During the focus groups participants were asked about the potential for information from their PHRs to be combined with those of others and used for research purposes. Nearly all were happy for this to happen, providing that their data were anonymised. Some participants preferred for their data to be only used by NHS researchers, and others did not want it to be used by pharmaceutical companies, while others were happy for it to be used for any research.

Professionals may not act

Participants had several concerns about how they would know whether a professional had received any messages they had sent, or reviewed some aspect of their PHR. They suggested that the PHR should log when the information had been sent and when it had been opened. This way they would feel reassured that their query or their case had not been forgotten about.

“You need to have something on there that tells you that your record has been read and an email that comes through and says ‘There is an answer waiting for you on your personal health record’.” (FG8)

Some participants were sceptical about whether or not their GP or other healthcare professional would trust the records they kept, or be able to understand the information. However, they talked about how they could select a professional based on their interest in using the patient’s PHR. For example, a private physiotherapist could track the information collected by the apps to explore in detail how an individual is recovering from an injury and responding to treatment.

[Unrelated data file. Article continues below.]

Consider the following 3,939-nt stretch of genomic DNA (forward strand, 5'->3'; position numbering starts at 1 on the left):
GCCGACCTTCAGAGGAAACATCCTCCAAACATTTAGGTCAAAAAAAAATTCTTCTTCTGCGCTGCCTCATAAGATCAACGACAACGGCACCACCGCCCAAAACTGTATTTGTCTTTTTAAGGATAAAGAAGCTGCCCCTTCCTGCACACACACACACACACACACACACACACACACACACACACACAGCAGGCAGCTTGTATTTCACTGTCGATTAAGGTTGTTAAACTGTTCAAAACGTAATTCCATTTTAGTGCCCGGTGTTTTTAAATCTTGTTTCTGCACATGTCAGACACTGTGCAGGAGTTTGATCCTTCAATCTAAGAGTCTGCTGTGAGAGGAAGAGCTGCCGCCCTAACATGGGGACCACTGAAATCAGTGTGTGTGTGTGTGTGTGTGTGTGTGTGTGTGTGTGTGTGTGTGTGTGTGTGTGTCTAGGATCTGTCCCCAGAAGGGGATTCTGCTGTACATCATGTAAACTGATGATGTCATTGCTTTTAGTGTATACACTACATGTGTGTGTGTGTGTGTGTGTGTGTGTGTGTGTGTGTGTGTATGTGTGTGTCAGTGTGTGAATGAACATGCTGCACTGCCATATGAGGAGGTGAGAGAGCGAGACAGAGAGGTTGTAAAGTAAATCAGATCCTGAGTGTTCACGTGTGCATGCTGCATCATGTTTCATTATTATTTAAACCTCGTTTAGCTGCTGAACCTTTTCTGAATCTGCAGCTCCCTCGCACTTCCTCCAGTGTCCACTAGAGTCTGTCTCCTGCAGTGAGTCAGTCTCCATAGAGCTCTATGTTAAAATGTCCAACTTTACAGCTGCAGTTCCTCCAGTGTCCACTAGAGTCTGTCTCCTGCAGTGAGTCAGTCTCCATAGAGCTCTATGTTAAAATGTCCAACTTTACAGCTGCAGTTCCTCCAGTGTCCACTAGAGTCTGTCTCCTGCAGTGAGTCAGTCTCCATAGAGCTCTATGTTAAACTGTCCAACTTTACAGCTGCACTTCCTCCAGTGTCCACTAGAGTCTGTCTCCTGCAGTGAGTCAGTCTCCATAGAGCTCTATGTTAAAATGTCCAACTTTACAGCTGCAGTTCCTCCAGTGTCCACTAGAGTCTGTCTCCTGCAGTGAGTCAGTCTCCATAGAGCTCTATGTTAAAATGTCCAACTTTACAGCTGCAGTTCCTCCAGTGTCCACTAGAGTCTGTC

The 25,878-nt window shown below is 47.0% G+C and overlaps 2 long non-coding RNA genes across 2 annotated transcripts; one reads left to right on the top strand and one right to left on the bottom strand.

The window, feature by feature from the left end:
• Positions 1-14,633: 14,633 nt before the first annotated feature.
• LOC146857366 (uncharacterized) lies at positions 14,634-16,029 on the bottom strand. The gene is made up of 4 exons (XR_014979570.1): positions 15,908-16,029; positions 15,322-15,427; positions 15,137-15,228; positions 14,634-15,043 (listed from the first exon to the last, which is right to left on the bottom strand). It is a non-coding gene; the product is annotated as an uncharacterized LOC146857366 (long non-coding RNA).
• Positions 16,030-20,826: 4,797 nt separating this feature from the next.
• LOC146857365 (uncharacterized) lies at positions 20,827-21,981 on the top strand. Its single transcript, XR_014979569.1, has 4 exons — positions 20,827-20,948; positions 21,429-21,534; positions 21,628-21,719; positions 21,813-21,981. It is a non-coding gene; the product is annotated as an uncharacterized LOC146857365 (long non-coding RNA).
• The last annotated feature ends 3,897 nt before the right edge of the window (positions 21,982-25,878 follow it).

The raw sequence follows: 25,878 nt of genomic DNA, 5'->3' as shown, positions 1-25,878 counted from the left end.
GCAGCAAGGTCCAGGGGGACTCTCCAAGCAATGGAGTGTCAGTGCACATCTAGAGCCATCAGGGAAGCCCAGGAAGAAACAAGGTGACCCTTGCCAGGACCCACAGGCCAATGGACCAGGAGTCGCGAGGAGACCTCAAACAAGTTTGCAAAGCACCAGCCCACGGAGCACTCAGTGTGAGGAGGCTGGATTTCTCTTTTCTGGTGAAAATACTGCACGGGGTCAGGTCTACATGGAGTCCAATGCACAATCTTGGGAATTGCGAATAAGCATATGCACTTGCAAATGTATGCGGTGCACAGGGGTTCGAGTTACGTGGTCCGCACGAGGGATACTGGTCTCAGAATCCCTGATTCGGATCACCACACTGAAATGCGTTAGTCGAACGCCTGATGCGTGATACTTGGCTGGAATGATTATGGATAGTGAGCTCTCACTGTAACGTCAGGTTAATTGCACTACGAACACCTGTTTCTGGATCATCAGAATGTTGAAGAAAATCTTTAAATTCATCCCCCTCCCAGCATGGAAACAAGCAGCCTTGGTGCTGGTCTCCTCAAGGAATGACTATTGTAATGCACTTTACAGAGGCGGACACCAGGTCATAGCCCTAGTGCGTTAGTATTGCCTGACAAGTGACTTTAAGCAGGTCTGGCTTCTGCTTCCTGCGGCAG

“I had an issue a couple of years ago, backwards and forwards to the doctors and I was fobbed off. Eventually I saw a nurse who recommended I see a specific doctor because he did some running. I took the information from my Garmin [a device with functions of global positioning, activity tracking and heart-rate monitor pairing] which showed VO2 [maximum oxygen uptake] going downhill. We had a sensible conversation, somebody who understood what I was saying. I came out with the right course of antibiotics and five days later I was fine.” (FG6)

It could be used against me

During the focus groups participants discussed concerns about how their PHR could be used against them. For example, they wondered whether an employer might insist on viewing their PHR before making them a job offer or an insurance company before insuring them. A few participants discussed whether or not the NHS could use information from their PHR to decide whether or not a treatment would be offered on the NHS. They wondered whether lifestyle information could be used to decide whether a condition was “self-inflicted”, in which case, any treatment might not be funded.

“You go for a job. ‘Oh yes, can we have a look at your personal health record?’ And you might have put down that you’re feeling depressed for three days and they might say ‘We don’t want him’.” (FG 2)

“The worst thing I can think is insurance companies getting hold of personal health records and then deciding ‘We’ll insure you for this but not for that because your grandfather had it.” (FG5)

“If people are more responsible for their health, and equally then, could the NHS turn round and say ‘Well yes, that’s self-inflicted, so you want that operation to staple your stomach? You’re paying, not Mr Taxman’.” (FG1)

Potential impact